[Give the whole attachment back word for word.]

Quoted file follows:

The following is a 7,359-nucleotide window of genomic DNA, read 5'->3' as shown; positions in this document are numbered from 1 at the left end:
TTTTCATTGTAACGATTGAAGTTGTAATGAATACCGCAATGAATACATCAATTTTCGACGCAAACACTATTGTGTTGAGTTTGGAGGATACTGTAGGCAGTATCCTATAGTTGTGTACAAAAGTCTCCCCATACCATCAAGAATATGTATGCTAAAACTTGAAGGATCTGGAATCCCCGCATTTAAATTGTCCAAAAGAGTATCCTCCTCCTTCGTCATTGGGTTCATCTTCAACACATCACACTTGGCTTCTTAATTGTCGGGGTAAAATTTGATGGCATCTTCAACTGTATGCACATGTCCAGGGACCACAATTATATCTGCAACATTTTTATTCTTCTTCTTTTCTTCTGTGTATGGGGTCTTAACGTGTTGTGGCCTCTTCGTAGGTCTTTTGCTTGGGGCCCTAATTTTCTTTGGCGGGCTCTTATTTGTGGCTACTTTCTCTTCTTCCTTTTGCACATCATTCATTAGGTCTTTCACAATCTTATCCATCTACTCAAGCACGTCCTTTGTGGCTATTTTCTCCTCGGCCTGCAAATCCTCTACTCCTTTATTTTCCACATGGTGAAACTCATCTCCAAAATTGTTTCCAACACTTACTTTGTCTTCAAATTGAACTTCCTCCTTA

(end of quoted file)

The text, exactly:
The following is a 7,359-nucleotide window of genomic DNA, read 5'->3' as shown; positions in this document are numbered from 1 at the left end:
TTTTCATTGTAACGATTGAAGTTGTAATGAATACCGCAATGAATACATCAATTTTCGACGCAAACACTATTGTGTTGAGTTTGGAGGATACTGTAGGCAGTATCCTATAGTTGTGTACAAAAGTCTCCCCATACCATCAAGAATATGTATGCTAAAACTTGAAGGATCTGGAATCCCCGCATTTAAATTGTCCAAAAGAGTATCCTCCTCCTTCGTCATTGGGTTCATCTTCAACACATCACACTTGGCTTCTTAATTGTCGGGGTAAAATTTGATGGCATCTTCAACTGTATGCACATGTCCAGGGACCACAATTATATCTGCAACATTTTTATTCTTCTTCTTTTCTTCTGTGTATGGGGTCTTAACGTGTTGTGGCCTCTTCGTAGGTCTTTTGCTTGGGGCCCTAATTTTCTTTGGCGGGCTCTTATTTGTGGCTACTTTCTCTTCTTCCTTTTGCACATCATTCATTAGGTCTTTCACAATCTTATCCATCTACTCAAGCACGTCCTTTGTGGCTATTTTCTCCTCGGCCTGCAAATCCTCTACTCCTTTATTTTCCACATGGTGAAACTCATCTCCAAAATTGTTTCCAACACTTACTTTGTCTTCAAATTGAACTTCCTCCTTA